While Alikmak said Youth Parliament has made him realize politics is not for him, others plan to continue after this experience. Capot-Blanc said politics is one of his passions, along with playing music, singing and repairing things.

A list of the students who took part in Youth Parliament from May 8 to 12. Photo courtesy of Government of Northwest Territories.
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Yellowknife students debate issues at the legislative assembly

Speaker for the Youth Parliament Rianna Camsell keeps her 17 MLAs on task and following protocol, during the 15th Youth Parliament on Thursday, May 11 at the legislative assembly. Emelie Peacock/NNSL Photo
May 16, 2017

Creative business types wanted

May 16, 2017

The city should get full marks for its innovative approach to sparking business growth downtown.

A contest is being held awarding one year of free downtown commercial space to the first place winner.

The city has witnessed a business flight from the downtown core in recent years as retailers struggled with high rents, competition from online sales, and social problems related to loitering and public intoxication.

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Prisoners in court still shoeless

May 16, 2017

Why keeping it in the public service matters

The Northern Frontier Visitors Centre has served as a tourism hub for the city but structural issues have led to broken windows, cracked walls and sections of the building closing. Now the association that owns it. Shane Magee/NNSL photo
May 16, 2017

Charges dismissed over stolen laptops

Judge Bernadette Schmaltz dismissed charges against Lloyd Thrasher Monday, who was charged with possession of stolen property in relation to a theft at the Tree of Peace Friendship Centre last year. NNSL file photo
May 16, 2017

Man earns jail time for Days Inn drug bust

May 16, 2017

New songs from Kugluktuk to Iqaluit

May 16, 2017
Emerging artists from Kugluktuk to Iqaluit joined up with Twin Flames musical duo to create six new works in March. From left, Lazarus Qattalik, Kenny Taptuna, Gordon Kaniak, Tooma Laisa, Twin Flames’ Chelsey June, Mary Itorcheak, Twin Flames’ Jaaji, Leanna Wilson and Corey Panika.
photo courtesy Qaggiavuut
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New travel reporting website six months overdue

NNSL file photo Minister Louis Sebert said last November in the legislative assembly that a new website on ministerial travel expenses and meetings would be up and running within the next month, but it is still in the works. NNSL file photo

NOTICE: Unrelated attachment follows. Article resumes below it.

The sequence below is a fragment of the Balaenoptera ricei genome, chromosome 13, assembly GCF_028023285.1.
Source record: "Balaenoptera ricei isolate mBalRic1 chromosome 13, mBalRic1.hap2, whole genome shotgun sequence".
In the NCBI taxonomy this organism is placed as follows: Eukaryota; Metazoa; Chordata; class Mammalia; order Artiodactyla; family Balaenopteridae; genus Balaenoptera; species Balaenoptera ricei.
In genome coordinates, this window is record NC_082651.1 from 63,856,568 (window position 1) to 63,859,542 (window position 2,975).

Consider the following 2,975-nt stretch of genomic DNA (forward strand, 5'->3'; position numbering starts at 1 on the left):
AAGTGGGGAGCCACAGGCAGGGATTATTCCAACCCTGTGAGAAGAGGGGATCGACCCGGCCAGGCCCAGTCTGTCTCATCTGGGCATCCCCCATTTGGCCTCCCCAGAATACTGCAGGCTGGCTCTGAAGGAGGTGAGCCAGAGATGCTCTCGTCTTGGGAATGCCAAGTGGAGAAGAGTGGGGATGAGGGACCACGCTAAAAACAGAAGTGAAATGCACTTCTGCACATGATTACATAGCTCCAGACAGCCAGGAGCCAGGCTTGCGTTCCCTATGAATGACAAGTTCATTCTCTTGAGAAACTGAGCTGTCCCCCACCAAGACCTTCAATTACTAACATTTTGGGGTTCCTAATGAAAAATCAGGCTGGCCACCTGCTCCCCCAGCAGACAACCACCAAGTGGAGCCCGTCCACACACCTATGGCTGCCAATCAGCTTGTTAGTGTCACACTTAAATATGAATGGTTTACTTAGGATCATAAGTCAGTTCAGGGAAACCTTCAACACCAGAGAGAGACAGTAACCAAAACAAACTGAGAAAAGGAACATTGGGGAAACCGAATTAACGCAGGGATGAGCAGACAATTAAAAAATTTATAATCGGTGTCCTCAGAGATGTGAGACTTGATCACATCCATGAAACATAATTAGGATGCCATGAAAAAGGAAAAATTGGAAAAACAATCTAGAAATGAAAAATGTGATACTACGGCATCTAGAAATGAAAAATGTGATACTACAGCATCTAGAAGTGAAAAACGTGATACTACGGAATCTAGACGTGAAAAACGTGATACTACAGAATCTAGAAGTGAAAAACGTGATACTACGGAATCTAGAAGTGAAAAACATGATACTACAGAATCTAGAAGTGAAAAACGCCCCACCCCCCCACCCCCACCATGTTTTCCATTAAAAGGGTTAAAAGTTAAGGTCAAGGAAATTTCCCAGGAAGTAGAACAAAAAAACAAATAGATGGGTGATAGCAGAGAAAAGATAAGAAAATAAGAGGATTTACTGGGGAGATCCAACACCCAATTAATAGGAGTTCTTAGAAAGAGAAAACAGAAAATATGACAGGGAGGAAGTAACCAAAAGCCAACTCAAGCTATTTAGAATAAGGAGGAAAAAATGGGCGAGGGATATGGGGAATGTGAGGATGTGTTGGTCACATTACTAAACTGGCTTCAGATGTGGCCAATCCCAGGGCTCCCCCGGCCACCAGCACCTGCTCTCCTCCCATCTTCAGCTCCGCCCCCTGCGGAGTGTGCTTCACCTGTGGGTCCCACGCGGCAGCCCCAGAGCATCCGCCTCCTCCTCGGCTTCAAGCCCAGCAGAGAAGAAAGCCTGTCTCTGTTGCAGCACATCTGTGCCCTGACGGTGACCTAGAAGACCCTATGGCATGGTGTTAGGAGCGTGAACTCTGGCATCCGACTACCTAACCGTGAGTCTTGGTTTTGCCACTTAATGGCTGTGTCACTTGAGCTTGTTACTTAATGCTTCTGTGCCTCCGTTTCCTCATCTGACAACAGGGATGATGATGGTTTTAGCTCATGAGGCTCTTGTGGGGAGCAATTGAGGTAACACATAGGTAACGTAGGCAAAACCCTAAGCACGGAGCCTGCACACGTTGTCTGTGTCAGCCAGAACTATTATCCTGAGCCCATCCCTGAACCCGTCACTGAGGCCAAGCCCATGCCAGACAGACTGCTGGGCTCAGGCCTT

May 15, 2017

Fort Liard votes for chief and council Monday amid much controversy

May 15, 2017

“She pulled the ace!”: Winner from Inuvik nets $319,296

May 15, 2017

Beware the unnamed source in news stories, warns Yellowknifer editor Randi Beers

May 15, 2017

 

1705medD
photo courtesy of Wikimedia Commons
In this week’s Media Moments, Yellowknifer editor Randi Beers discusses unnamed sources. Sometimes, a publication will choose to protect the identity of a person in a story but must do so responsibly. Three years ago, Rolling Stone Magazine protected the identity of a woman who claimed she was violently sexually assaulted at the University of Virginia, above. The story has since been retracted and the magazine settled a libel lawsuit after it was revealed the woman was not honest.
May 2017
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Luxury aurora lodge breaks ground on Dettah Road

May 15, 2017
photo courtesy of Coromandel Aurora Lodge Ltd.
Skywatch Lodge and Spa will span 41,000 square feet on the Dettah road.
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Tyhee gold exploration site may be scooped up another gold mining junior

May 12, 2017
NNSL file photo
The decline entrance at the Yellowknife Gold Project shown in 2005 when it was owned by Tyhee Gold Corp. This week GoldMining Inc. announced it had entered a purchase agreement for the project.
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Northern photography goes national with ‘Reconcilation’ photo

May 12, 2017

National air show coming to most NWT communities this summer

May 12, 2017

 

The Royal Canadian Air Force unveiled the new colours of its CF-18 demonstration jet on April 4. The new colours celebrate Canada’s 150th anniversary of Confederation. The unveiling ceremony took place at 4 Wing Cold Lake, Alberta.

 

 

 

 

 

 

A celebration of Northern aviation is bringing pilots and performers from across the country to tour 97 communities this summer.

The Canadian Arctic Aviation Tour spans all three territories as well as a few communities in Manitoba, Quebec and Newfoundland.

Thirty-one communities in the Northwest Territories are scheduled to have shows over their communities, with 11 receiving a “wheels-down” event where the airplanes will land and community members can meet the performers.

The show kicks off in Fort Liard on June 2 with a wheels-down stop. Fort Liard Mayor Steven Steeves said the hamlet already has plans to give performers a true Northern welcome.

“We’ve got our kids putting up legends and stories … We’re giving them a big drum dance and everything, too,” Steeves said. “We want to show Canada, the world, what we’re all about.”

Hamlet recreation co-ordinator Sophie Kirby said community members are excited about the event.

The hamlet will be putting on a feast before the drum dance, both of which will take place June 1 the evening before the airshow is scheduled to start.